The case before the court differs from that of Simpson v. United States, 435 U.S. 6, 55 L. Ed. 2d 70, 98 S. Ct. 909 (1978) cited in defendants' Memorandum of Law. In Simpson, the Supreme Court took issue with the sentencing of a defendant under both the armed robbery provision, 18 U.S.C. § 2113(a), (d) and the weapon enhancement provision, 18 U.S.C. § 924(c). The Supreme Court reversed the sentence because the defendant received the enhancement included in the armed robbery provision as well as an enhancement under the Gun Control Act. The Supreme Court found that the two enhancements served the same purpose and, therefore, could not both be imposed. Id. at 13, 16. In this case, however, the offense of Conspiracy Against Rights, 18 U.S.C. § 241, does not contain an enhancement provision. Only one enhancement has been charged here-- the enhancement found in 18 U.S.C. § 844(h)(1).
In fact, an examination of legislative intent supports the conclusion that a § 844(h)(1) charge may be brought in addition to other felony charges. Legislative history reveals that Section 844(h) was intended to "carry over to the explosives area the stringent provisions of the Gun Control Act. . . ." H. Rep. No. 1549, 91st Cong., 2d Sess. 2, reprinted in 1970 U.S. Code Cong. & Admin. News 4007, 4046. The Gun Control Act provides for an additional sentence of an indeterminate number of years if a firearm is used in the commission of certain crimes. Conf. Rep. No. 1956, 90th Cong., 2d Sess. 3, reprinted in 1968 U.S. Code Cong. & Admin. News 4410, 4431. The carry-over of this added sentence to the use of explosives or fire is reflected in the current terms of § 844(h) which require that any sentence imposed under § 844(h) run consecutively with any other term of imprisonment. It can be inferred, then, that Congress intended to permit the charging of a § 844(h)(1) offense as well as other felony offenses.
II. Constitutionality of 18 U.S.C. § 241
This reading, however, is flawed. If defendants were attacking a charge under 18 U.S.C. § 371, they would be correct in asserting that the sentence for a conspiracy to commit a misdemeanor could not exceed the maximum sentence of the underlying misdemeanor offense. But, a conspiracy under 18 U.S.C. § 241 is a different story. 18 U.S.C. § 241 stands as a felony in its own right.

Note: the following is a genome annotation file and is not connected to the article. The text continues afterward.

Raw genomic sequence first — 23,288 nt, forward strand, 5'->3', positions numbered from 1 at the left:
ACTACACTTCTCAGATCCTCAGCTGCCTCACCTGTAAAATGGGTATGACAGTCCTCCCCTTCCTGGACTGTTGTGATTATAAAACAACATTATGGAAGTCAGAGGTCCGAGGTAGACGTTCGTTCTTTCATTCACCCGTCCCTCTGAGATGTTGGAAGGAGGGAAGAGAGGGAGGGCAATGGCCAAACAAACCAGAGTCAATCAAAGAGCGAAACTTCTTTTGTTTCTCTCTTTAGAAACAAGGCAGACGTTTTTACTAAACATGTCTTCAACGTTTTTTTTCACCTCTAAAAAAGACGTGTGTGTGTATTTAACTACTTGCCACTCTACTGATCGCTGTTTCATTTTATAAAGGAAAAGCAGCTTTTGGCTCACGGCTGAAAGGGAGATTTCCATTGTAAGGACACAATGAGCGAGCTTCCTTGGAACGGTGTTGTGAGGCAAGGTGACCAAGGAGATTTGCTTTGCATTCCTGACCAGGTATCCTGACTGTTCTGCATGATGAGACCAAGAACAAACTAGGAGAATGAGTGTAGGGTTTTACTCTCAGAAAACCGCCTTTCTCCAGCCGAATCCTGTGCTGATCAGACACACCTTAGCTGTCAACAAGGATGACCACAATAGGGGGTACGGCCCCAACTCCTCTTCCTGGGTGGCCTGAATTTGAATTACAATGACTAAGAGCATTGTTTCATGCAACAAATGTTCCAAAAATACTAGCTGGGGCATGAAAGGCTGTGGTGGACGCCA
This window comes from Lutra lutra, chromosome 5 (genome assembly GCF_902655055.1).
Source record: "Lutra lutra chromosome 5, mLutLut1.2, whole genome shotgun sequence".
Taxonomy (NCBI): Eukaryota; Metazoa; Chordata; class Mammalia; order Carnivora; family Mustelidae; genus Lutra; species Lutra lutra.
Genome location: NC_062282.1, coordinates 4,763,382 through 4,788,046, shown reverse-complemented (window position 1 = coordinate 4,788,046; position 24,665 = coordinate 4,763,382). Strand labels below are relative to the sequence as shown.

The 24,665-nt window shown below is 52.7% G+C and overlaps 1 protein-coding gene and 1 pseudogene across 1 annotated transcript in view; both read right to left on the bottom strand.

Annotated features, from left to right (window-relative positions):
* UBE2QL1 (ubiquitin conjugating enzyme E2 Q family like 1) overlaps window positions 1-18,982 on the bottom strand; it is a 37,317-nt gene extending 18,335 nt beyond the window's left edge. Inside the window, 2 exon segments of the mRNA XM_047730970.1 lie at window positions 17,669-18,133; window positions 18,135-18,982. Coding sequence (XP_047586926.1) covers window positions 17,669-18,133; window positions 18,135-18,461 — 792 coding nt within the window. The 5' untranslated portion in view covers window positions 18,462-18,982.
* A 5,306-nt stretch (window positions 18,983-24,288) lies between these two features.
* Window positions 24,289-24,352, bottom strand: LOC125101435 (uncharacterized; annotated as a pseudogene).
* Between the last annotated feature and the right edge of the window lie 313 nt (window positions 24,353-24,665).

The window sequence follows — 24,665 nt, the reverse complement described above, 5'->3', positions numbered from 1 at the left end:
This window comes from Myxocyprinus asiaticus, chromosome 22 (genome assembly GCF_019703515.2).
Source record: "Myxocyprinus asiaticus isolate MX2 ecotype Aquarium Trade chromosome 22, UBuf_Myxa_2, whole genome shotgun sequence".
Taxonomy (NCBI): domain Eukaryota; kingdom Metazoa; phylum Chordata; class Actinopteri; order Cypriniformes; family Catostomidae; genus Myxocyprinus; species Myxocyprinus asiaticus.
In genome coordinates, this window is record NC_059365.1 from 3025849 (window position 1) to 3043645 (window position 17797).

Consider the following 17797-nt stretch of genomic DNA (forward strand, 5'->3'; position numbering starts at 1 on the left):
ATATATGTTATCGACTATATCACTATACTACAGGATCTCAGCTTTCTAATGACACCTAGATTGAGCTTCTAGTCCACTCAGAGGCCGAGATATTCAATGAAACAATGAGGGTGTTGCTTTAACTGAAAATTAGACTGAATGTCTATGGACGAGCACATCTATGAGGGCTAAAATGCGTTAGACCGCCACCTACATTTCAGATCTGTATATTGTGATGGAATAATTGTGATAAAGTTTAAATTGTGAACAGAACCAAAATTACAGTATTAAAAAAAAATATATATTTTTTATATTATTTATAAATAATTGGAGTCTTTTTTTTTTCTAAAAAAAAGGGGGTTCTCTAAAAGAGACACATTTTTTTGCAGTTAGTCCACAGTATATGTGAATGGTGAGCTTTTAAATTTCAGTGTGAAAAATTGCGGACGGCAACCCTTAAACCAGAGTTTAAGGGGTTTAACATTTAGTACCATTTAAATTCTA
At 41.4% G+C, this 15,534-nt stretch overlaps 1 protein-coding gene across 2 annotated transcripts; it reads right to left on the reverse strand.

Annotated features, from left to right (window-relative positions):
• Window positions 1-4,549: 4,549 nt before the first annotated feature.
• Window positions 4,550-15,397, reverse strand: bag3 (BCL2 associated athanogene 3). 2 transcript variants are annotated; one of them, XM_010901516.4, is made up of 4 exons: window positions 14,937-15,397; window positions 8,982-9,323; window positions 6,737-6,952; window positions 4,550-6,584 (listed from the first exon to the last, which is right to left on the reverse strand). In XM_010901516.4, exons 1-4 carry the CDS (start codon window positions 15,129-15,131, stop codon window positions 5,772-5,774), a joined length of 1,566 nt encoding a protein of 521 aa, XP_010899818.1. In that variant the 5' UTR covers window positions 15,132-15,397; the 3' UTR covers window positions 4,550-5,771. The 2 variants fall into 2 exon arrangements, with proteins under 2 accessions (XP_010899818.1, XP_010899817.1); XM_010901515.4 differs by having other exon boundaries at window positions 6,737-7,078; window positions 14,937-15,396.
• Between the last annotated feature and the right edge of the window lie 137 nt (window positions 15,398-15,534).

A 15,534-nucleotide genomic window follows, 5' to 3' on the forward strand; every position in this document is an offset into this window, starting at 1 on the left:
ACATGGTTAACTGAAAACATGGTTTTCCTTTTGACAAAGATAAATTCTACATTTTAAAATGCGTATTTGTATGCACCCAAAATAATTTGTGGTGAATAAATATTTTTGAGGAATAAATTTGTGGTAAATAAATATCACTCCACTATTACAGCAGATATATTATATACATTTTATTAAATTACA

Unlike § 371, § 241 is not dependent on a substantive offense to establish the parameters of the conspiracy. Rather, the offense is explicitly set out in the statute. A Conspiracy Against Rights prohibits a conspiracy or agreement to injure, oppress, threaten or intimidate any person in any State in the free exercise or enjoyment of rights secured by the Constitution or federal laws. As pointed out by Judge Posner in United States v. D'Antoni, 874 F.2d 1214, 1221 (7th Cir. 1989), 18 U.S.C. § 241 is a "special conspiracy statute with suitably severe penalties."
It may be that defendants are referring to the underlying rights protected by the statute as "substantive offenses." However, even if violations of those rights were only punishable as misdemeanors, the rights would still receive protection under § 241. The statute is clear that there is no limit to the rights or privileges under the Constitution and federal law which can receive statutory protection under § 241. The express terms of the statute prohibit conspiracy to interfere with the "free exercise or enjoyment of any right or privilege . . ." 18 U.S.C. § 241. "It is clear . . . that § 241, from original enactment through subsequent codifications was intended to deal . . . with conspiracies to interfere with 'Federal ...